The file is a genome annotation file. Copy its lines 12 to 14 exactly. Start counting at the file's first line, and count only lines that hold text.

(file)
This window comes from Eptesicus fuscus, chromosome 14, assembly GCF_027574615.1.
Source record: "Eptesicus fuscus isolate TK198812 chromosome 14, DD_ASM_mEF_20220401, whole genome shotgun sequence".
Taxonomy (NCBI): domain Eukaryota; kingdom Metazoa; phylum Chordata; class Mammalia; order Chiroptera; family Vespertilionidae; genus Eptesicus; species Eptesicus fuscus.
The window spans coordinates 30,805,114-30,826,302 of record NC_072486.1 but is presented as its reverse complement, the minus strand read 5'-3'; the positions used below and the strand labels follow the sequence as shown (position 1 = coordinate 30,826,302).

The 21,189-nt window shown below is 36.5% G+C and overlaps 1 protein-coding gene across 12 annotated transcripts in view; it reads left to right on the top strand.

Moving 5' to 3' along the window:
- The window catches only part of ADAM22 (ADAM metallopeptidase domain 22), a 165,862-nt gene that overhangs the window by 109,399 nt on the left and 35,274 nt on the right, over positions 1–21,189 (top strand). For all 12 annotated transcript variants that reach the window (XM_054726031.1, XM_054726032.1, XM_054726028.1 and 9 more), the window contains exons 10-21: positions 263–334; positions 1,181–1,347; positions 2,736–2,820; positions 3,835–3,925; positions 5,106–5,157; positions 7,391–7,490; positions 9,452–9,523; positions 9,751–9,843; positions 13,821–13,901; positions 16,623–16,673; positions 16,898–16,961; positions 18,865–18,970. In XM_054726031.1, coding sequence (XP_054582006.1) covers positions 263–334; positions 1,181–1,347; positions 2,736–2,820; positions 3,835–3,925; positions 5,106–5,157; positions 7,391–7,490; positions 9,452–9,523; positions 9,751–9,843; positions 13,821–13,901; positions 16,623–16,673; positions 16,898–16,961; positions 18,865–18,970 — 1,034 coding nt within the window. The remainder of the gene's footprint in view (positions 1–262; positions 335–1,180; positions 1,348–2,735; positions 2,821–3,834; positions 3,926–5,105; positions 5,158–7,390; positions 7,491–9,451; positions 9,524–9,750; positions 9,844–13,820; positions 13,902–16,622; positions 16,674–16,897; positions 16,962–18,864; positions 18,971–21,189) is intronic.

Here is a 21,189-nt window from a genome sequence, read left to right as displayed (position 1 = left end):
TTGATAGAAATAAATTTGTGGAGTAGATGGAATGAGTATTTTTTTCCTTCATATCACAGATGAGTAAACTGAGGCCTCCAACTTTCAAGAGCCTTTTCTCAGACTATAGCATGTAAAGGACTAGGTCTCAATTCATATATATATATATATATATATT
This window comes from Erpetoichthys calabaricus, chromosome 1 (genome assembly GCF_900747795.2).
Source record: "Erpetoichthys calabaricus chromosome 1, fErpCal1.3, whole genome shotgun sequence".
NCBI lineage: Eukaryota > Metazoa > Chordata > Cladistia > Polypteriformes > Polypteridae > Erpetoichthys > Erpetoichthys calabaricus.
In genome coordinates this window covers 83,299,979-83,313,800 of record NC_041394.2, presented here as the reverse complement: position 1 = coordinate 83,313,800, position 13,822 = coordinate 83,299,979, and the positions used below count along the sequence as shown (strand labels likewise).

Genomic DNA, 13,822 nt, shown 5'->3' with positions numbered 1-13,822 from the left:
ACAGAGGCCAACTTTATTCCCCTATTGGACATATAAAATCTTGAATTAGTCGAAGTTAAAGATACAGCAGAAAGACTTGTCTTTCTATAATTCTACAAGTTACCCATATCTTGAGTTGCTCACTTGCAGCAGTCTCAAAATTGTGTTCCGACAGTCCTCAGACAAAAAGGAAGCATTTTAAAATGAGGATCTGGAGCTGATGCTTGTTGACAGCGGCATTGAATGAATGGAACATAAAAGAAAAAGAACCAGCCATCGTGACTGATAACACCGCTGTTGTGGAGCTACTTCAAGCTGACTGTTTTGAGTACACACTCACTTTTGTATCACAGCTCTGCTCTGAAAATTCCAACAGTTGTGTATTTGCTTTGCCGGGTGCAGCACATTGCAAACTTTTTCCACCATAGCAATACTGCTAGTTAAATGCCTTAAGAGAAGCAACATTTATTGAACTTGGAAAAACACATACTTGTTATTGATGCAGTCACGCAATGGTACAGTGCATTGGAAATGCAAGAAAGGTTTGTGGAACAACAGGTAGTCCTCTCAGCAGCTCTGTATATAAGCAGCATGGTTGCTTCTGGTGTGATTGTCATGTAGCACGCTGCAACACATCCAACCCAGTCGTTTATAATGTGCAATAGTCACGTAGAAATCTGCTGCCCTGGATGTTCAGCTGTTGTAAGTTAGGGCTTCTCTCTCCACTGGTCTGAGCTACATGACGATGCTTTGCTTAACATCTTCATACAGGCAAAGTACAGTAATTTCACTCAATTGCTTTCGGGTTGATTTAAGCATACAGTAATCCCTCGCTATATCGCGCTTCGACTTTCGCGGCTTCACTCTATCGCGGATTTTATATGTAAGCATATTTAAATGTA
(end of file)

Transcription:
NCBI lineage: Eukaryota > Metazoa > Chordata > Cladistia > Polypteriformes > Polypteridae > Erpetoichthys > Erpetoichthys calabaricus.
In genome coordinates this window covers 83,299,979-83,313,800 of record NC_041394.2, presented here as the reverse complement: position 1 = coordinate 83,313,800, position 13,822 = coordinate 83,299,979, and the positions used below count along the sequence as shown (strand labels likewise).

Genomic DNA, 13,822 nt, shown 5'->3' with positions numbered 1-13,822 from the left: